Hybrid

The final methodology is what I term the hybrid approach. It’s typically the most power efficient and is well suited to medium to fast serial links. The code for it looks like this:

SBUF = datum[0];
__sleep();
SBUF = datum[1];
__sleep();
...

__interrupt void sbuf_tx_isr(void)
{
 /* Empty */
}

In this approach, I enable the transmit interrupt, but have no code in the interrupt handler. After each write to SBUF I execute a sleep instruction, effectively stopping op code processing. Once SBUF has emptied, it generates an interrupt. The processor vectors to the empty ISR, returns immediately and then processes the next instruction which stores the next byte in SBUF. In this case the overhead is the number of clock cycles to enter and exit sleep mode, plus the number of cycles to vector to an ISR and return. Depending upon your processor architecture this can be anything from almost nothing to quite a lot. However it is always less than a full blown interrupt handler approach and is in my experience, often less than the polling or open loop methods.

Notwithstanding the above, this method has several weaknesses:

  1. It should be obvious that the only interrupt that can be enabled is the SBUF transmit interrupt. (Actually it’s more accurate to say that the only interrupt that can cause the processor to exit sleep mode is the SBUF transmit interrupt. The MSP430, for example, allows one to do this).
  2. While I don’t consider this a kludge, it’s certainly not crystal clear what is going on. Thus clear documentation is a must.

Summary

  1. If you feel the need for the utmost efficiency then go open loop. It’s a bit like drag-racing in that it’s fast, furious and undoubtedly gets you from A to B ASAP. Just don’t be surprised if you blow up in the process.
  2. If open-loop isn’t for you then polling may make sense provided you can crank up the transmit speed high enough. This makes for the simplest code – and that’s always a plus in my book.
  3. If you have an asynchronous link, then an interrupt based approach is the right answer 99% of the time.
  4. If you have a medium to high speed link, then the hybrid approach has much to commend it. Once you’ve seen it done a few times it becomes less weird looking.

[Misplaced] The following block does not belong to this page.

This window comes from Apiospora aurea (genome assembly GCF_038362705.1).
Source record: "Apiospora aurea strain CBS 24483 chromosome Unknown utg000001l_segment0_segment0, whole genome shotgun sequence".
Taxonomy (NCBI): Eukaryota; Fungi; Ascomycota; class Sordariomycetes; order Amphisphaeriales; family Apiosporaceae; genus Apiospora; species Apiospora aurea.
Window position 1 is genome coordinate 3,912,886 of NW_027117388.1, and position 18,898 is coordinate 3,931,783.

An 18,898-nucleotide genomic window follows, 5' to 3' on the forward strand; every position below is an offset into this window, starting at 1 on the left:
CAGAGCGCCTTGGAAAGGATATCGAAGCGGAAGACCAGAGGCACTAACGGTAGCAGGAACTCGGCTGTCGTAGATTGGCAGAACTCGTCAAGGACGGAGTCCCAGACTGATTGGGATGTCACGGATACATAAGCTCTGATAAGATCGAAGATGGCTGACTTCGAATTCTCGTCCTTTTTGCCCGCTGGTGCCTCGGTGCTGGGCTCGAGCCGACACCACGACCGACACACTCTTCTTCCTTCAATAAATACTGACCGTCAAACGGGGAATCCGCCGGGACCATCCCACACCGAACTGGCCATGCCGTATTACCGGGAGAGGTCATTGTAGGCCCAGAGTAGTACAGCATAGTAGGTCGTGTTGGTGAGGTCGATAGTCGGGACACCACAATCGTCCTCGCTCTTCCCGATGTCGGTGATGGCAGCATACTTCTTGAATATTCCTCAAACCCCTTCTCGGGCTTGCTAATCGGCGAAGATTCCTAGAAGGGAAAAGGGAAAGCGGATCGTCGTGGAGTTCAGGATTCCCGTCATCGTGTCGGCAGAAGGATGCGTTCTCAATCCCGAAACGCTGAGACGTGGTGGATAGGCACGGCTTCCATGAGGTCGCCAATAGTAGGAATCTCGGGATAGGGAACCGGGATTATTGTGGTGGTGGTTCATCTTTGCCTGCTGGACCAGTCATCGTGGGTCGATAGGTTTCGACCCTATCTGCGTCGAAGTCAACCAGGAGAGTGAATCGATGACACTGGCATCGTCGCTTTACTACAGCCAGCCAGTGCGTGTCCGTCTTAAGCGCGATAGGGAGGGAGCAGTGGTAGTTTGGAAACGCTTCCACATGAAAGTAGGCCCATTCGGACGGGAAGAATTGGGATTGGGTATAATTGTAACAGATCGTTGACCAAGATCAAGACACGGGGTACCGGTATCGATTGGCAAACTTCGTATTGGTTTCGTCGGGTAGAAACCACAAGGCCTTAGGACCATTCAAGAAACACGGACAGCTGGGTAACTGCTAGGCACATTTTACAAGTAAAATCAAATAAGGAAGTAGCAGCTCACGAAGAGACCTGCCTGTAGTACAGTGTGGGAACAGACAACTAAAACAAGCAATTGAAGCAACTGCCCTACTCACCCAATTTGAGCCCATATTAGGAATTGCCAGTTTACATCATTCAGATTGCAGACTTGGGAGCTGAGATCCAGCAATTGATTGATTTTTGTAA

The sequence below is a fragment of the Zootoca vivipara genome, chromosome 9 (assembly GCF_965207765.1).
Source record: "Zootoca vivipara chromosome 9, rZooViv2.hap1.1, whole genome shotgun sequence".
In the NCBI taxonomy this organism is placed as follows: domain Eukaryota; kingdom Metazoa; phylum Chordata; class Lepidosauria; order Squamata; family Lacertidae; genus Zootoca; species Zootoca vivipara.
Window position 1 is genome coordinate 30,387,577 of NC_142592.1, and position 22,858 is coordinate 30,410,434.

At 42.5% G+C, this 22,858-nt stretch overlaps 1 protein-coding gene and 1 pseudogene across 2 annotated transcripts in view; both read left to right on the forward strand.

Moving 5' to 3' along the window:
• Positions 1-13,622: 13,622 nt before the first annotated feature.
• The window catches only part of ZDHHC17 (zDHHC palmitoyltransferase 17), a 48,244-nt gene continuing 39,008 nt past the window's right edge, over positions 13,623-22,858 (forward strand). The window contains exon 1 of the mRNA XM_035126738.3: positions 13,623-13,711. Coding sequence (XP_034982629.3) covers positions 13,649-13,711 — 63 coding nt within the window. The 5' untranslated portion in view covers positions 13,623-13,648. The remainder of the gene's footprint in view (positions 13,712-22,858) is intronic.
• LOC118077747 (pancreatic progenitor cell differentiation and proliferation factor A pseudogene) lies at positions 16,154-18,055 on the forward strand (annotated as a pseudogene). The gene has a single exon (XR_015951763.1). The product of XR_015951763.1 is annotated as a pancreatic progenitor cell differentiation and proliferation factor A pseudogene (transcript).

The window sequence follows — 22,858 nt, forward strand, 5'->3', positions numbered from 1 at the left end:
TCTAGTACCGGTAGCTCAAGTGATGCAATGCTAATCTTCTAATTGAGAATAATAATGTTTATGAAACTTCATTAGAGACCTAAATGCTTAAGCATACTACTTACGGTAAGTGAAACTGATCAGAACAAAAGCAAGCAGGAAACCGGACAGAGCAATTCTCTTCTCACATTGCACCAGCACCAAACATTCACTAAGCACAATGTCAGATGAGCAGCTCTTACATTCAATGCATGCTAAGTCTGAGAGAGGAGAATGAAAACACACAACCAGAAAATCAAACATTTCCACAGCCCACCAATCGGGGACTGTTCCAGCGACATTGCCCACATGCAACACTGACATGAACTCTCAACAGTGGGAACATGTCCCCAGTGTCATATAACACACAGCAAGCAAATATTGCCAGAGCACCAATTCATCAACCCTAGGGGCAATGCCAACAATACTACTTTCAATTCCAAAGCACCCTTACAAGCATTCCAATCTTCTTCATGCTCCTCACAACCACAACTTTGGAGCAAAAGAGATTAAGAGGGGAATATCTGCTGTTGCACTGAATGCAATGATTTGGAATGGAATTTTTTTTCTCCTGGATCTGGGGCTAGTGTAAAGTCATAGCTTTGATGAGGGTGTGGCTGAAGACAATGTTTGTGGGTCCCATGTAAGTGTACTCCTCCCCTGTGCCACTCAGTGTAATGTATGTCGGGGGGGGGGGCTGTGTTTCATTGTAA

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3 Responses to “Lowering power consumption tip #4 – transmitting serial data”

  1. Juergen says:

    You can also add a check of the status register to the last approach, that way it would be less dangerous.

  2. Miro Samek says:

    The problem with all discussed approaches, except interrupting, is that they are all taking 100% of the CPU for the job of transmitting data. This is the traditional sequential approach.

    This approach is necessary if you have no hardware assistance, so the CPU indeed needs to wait for each byte. But often you do have some sort of a FIFO (sometimes even a DMA) to offload transmission to a peripheral.

    If you do have such hardware, you could use another “hybrid” approach which is to poll the peripheral from a periodic interrupt. Please note that I don’t mean here interrupting for every single byte, which is highly inefficient and often inferior to simple polling.

    For example, a UART with a 16-byte FIFO transmitting at the high rate of 115200 baud needs CPU to reload the FIFO only every 1.38 ms. So if you interrupt every 1.2-1.3 ms (~800 Hz), you can keep the FIFO constantly full. An interrupt rate of 800Hz is high, but manageable (as opposed to interrupting at 12kHz for every single byte, which is highly inefficient).

    My point is that one should avoid if only possible tying up the CPU completely for longer periods of time. Such design is not only inefficient in terms of power consumption, but more importantly makes the system unresponsive. Too often software developers fall for this, instead of using existing hardware (such as FIFOs) or insisting that the hardware team provide an event-driven support (e.g., through an FPGA).